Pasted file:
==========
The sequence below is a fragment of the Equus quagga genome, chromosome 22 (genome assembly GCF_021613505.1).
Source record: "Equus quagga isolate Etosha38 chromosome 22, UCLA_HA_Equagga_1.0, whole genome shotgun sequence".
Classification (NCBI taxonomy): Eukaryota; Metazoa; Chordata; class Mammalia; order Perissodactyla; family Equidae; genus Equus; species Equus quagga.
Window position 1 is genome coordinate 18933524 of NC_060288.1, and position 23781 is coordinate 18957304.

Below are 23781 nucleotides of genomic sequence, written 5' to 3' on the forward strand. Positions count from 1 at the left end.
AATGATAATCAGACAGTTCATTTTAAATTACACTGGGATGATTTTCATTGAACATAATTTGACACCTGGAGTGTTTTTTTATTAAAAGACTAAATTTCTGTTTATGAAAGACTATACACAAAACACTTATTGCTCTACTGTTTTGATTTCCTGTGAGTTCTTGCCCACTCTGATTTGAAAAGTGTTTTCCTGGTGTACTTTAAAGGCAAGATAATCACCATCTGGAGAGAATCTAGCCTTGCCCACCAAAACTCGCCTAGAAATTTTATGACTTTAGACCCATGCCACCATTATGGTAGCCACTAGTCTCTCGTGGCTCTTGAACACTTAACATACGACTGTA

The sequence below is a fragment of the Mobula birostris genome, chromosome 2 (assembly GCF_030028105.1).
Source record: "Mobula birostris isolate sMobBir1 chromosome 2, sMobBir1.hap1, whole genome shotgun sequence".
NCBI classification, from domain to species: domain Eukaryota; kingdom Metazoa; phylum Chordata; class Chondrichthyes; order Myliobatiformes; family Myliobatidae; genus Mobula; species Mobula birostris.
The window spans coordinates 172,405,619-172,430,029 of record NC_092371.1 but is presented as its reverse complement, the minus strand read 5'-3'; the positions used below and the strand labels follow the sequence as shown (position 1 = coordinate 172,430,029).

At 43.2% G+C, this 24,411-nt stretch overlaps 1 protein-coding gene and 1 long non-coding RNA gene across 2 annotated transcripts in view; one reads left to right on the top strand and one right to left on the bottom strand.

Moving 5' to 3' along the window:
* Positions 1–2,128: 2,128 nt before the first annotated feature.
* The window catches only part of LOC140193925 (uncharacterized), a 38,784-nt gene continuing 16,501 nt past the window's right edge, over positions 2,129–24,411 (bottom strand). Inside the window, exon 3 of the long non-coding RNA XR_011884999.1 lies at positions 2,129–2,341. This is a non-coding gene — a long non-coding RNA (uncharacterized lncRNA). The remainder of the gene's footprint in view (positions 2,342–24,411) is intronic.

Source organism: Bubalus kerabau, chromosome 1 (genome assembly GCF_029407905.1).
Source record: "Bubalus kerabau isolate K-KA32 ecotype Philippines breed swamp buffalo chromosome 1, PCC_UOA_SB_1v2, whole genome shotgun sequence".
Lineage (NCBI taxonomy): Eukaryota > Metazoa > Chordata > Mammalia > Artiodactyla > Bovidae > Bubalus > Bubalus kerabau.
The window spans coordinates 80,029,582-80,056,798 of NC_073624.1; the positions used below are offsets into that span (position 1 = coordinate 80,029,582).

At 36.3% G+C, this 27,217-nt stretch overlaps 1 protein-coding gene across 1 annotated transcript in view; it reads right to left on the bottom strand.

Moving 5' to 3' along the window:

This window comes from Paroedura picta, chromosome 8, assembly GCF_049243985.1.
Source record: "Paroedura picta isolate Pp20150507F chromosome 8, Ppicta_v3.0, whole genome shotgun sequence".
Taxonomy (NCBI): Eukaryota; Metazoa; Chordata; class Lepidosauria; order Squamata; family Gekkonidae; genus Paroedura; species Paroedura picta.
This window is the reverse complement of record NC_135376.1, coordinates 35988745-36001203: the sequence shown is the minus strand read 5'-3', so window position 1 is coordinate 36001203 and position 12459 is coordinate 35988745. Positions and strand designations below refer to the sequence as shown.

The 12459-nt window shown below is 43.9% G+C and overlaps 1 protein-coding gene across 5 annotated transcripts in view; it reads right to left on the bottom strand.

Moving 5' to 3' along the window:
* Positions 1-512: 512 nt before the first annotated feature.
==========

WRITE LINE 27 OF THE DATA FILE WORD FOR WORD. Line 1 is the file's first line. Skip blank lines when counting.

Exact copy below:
* Positions 1-512: 512 nt before the first annotated feature.